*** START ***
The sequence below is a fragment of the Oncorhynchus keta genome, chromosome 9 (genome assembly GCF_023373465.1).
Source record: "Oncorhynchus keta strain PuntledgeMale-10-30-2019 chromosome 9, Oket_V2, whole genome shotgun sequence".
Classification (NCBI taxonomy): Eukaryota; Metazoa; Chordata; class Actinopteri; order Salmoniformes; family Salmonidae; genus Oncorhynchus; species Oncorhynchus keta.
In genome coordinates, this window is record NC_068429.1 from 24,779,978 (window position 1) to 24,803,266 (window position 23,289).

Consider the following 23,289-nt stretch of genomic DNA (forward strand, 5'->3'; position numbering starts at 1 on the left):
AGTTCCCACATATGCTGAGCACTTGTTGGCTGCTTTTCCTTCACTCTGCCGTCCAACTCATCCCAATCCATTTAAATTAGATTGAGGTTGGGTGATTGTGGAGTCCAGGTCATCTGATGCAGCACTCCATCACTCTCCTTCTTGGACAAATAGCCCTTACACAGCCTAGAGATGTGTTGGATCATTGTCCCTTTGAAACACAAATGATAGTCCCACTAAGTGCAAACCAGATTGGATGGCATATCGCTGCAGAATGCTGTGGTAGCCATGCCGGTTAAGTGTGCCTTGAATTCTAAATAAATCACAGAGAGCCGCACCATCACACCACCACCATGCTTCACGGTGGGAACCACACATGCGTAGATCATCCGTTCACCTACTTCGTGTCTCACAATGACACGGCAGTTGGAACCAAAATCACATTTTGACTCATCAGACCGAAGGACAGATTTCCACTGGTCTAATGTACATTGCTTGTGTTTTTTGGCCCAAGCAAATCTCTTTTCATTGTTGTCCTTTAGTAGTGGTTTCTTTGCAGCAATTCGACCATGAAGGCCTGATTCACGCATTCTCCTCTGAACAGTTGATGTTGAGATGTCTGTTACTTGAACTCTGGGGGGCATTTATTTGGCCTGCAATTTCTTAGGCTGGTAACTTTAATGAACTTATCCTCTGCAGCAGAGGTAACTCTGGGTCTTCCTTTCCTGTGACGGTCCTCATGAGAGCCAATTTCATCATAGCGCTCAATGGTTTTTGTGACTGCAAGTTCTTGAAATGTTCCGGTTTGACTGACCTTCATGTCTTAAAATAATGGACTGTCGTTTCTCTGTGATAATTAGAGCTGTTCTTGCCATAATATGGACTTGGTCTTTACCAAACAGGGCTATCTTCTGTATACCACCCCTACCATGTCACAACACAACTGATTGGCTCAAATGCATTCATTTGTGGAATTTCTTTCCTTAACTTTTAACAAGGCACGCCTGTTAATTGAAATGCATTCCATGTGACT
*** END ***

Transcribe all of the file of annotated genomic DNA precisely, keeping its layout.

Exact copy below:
The sequence below is a fragment of the Oncorhynchus keta genome, chromosome 9 (genome assembly GCF_023373465.1).
Source record: "Oncorhynchus keta strain PuntledgeMale-10-30-2019 chromosome 9, Oket_V2, whole genome shotgun sequence".
Classification (NCBI taxonomy): Eukaryota; Metazoa; Chordata; class Actinopteri; order Salmoniformes; family Salmonidae; genus Oncorhynchus; species Oncorhynchus keta.
In genome coordinates, this window is record NC_068429.1 from 24,779,978 (window position 1) to 24,803,266 (window position 23,289).

Consider the following 23,289-nt stretch of genomic DNA (forward strand, 5'->3'; position numbering starts at 1 on the left):
AGTTCCCACATATGCTGAGCACTTGTTGGCTGCTTTTCCTTCACTCTGCCGTCCAACTCATCCCAATCCATTTAAATTAGATTGAGGTTGGGTGATTGTGGAGTCCAGGTCATCTGATGCAGCACTCCATCACTCTCCTTCTTGGACAAATAGCCCTTACACAGCCTAGAGATGTGTTGGATCATTGTCCCTTTGAAACACAAATGATAGTCCCACTAAGTGCAAACCAGATTGGATGGCATATCGCTGCAGAATGCTGTGGTAGCCATGCCGGTTAAGTGTGCCTTGAATTCTAAATAAATCACAGAGAGCCGCACCATCACACCACCACCATGCTTCACGGTGGGAACCACACATGCGTAGATCATCCGTTCACCTACTTCGTGTCTCACAATGACACGGCAGTTGGAACCAAAATCACATTTTGACTCATCAGACCGAAGGACAGATTTCCACTGGTCTAATGTACATTGCTTGTGTTTTTTGGCCCAAGCAAATCTCTTTTCATTGTTGTCCTTTAGTAGTGGTTTCTTTGCAGCAATTCGACCATGAAGGCCTGATTCACGCATTCTCCTCTGAACAGTTGATGTTGAGATGTCTGTTACTTGAACTCTGGGGGGCATTTATTTGGCCTGCAATTTCTTAGGCTGGTAACTTTAATGAACTTATCCTCTGCAGCAGAGGTAACTCTGGGTCTTCCTTTCCTGTGACGGTCCTCATGAGAGCCAATTTCATCATAGCGCTCAATGGTTTTTGTGACTGCAAGTTCTTGAAATGTTCCGGTTTGACTGACCTTCATGTCTTAAAATAATGGACTGTCGTTTCTCTGTGATAATTAGAGCTGTTCTTGCCATAATATGGACTTGGTCTTTACCAAACAGGGCTATCTTCTGTATACCACCCCTACCATGTCACAACACAACTGATTGGCTCAAATGCATTCATTTGTGGAATTTCTTTCCTTAACTTTTAACAAGGCACGCCTGTTAATTGAAATGCATTCCATGTGACT